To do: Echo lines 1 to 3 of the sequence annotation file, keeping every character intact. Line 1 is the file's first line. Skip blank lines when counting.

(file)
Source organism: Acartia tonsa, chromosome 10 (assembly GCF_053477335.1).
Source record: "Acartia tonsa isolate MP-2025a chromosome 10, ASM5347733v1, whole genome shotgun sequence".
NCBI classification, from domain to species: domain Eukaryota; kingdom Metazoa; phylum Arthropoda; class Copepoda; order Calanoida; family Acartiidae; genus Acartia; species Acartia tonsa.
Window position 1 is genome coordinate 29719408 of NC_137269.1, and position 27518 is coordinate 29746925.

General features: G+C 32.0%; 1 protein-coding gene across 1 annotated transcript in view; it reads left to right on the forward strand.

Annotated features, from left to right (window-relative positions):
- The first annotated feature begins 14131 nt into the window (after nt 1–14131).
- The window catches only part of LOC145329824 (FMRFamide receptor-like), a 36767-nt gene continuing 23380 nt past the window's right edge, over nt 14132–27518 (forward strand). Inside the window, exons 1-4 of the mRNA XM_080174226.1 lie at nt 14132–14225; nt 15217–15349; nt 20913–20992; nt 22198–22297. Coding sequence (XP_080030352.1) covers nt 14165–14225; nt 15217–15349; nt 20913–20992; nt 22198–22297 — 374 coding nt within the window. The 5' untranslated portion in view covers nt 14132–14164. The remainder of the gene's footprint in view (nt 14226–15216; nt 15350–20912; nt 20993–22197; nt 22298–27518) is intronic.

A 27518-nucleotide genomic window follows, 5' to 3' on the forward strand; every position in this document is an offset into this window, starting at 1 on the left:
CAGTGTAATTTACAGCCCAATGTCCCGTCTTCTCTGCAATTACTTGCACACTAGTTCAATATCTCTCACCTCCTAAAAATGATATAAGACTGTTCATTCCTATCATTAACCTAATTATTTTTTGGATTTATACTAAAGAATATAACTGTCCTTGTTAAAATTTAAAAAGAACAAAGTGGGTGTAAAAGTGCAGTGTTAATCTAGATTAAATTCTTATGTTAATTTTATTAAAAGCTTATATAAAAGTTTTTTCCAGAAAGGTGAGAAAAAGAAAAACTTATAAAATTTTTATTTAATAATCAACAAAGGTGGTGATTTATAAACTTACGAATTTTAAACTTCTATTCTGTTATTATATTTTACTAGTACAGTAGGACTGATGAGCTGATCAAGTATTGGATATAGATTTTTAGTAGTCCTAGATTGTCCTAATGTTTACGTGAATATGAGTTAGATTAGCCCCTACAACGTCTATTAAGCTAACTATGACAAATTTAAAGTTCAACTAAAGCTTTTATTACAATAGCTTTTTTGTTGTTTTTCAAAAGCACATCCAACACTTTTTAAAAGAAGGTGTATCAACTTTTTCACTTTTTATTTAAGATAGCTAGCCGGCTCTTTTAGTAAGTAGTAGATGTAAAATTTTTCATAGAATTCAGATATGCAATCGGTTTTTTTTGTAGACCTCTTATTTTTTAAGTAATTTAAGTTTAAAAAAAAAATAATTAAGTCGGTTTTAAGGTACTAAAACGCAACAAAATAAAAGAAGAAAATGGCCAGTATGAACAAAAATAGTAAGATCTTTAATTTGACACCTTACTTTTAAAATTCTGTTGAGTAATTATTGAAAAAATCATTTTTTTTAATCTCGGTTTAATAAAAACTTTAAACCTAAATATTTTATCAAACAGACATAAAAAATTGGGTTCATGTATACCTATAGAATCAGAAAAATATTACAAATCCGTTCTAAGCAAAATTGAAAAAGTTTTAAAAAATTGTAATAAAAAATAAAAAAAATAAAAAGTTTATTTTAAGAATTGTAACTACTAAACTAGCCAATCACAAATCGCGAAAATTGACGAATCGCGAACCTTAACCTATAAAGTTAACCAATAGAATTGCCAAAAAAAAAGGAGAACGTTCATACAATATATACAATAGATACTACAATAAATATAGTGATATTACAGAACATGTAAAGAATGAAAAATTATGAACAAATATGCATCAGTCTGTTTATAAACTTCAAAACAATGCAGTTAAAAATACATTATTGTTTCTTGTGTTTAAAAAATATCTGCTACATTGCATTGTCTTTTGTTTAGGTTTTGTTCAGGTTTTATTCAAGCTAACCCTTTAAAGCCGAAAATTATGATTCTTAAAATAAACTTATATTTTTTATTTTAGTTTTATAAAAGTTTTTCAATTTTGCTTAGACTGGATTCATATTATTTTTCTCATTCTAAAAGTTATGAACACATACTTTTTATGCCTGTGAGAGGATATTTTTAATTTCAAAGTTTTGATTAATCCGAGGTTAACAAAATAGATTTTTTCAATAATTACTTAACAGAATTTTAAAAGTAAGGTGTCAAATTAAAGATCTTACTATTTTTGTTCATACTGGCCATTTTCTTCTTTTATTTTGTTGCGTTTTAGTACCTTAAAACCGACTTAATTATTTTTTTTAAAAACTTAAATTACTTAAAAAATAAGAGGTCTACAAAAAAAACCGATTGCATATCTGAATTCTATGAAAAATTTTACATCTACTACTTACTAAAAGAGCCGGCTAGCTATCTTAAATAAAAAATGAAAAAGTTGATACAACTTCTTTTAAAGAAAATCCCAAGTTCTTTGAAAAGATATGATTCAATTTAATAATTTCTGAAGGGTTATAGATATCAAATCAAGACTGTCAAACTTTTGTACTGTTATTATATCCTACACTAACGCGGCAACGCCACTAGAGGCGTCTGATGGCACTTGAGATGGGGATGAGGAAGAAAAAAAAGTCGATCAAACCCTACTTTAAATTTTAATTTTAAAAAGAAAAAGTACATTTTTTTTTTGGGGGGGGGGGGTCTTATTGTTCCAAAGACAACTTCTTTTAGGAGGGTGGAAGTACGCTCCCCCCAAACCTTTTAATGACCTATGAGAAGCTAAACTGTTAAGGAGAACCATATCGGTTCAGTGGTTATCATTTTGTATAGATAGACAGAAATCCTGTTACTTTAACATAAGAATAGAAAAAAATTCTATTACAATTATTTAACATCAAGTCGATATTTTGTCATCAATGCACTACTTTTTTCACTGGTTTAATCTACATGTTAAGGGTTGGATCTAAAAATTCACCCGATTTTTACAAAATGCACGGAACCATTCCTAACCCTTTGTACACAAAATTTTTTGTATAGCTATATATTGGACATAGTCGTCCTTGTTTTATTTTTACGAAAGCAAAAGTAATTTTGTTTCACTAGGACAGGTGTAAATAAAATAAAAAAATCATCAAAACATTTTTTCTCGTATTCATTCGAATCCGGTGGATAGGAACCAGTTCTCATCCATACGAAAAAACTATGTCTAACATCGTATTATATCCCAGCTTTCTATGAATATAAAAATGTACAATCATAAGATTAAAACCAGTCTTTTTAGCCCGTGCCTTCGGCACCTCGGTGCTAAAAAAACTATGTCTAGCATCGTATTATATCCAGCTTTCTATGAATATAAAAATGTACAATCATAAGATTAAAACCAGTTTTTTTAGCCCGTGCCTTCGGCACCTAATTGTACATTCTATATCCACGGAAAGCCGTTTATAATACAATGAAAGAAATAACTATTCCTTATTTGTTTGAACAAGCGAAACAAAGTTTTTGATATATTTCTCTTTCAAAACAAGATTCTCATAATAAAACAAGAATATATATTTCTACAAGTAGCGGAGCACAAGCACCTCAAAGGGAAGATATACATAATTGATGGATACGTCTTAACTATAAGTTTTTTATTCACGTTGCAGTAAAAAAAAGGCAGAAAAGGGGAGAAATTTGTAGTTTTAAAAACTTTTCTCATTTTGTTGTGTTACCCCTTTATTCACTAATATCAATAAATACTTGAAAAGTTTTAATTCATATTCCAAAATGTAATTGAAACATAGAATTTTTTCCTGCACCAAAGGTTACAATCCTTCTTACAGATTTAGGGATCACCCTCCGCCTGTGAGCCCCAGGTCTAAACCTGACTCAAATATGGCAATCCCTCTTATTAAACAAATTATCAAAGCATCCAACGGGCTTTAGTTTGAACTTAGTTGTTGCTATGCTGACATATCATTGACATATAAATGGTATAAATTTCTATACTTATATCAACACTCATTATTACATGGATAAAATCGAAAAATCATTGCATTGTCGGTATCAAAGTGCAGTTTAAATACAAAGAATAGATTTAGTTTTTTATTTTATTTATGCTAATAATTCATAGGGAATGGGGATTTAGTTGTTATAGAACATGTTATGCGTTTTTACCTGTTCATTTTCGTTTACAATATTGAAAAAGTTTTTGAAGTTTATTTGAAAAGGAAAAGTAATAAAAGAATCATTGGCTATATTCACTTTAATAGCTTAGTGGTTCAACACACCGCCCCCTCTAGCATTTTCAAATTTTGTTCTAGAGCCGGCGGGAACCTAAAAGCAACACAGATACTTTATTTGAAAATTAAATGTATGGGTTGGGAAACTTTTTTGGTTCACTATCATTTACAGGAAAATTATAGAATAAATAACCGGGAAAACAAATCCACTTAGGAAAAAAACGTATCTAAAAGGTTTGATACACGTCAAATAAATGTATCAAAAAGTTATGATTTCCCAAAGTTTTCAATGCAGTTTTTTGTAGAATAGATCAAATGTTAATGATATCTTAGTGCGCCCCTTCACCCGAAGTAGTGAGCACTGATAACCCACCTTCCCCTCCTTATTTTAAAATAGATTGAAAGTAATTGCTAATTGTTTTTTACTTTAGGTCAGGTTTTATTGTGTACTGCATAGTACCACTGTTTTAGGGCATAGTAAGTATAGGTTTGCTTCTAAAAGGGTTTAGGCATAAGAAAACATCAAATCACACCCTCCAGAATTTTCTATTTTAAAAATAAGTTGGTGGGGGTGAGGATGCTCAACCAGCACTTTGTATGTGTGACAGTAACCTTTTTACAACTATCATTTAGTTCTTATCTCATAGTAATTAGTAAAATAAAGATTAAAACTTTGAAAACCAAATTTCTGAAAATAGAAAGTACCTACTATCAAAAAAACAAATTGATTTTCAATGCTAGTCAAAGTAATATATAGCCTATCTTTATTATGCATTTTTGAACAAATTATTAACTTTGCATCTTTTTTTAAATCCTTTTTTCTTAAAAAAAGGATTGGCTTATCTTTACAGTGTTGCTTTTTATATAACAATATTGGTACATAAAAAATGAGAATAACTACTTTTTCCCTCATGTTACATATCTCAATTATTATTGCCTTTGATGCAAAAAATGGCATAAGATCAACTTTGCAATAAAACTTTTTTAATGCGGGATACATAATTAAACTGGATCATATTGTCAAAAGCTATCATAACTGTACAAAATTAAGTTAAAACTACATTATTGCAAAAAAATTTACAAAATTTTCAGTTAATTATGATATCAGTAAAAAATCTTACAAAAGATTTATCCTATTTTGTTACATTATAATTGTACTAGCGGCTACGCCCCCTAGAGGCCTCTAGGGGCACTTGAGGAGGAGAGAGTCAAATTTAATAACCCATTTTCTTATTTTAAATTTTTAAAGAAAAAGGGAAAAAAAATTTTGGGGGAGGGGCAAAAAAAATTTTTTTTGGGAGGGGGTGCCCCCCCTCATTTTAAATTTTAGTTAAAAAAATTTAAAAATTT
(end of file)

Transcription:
Source organism: Acartia tonsa, chromosome 10 (assembly GCF_053477335.1).
Source record: "Acartia tonsa isolate MP-2025a chromosome 10, ASM5347733v1, whole genome shotgun sequence".
NCBI classification, from domain to species: domain Eukaryota; kingdom Metazoa; phylum Arthropoda; class Copepoda; order Calanoida; family Acartiidae; genus Acartia; species Acartia tonsa.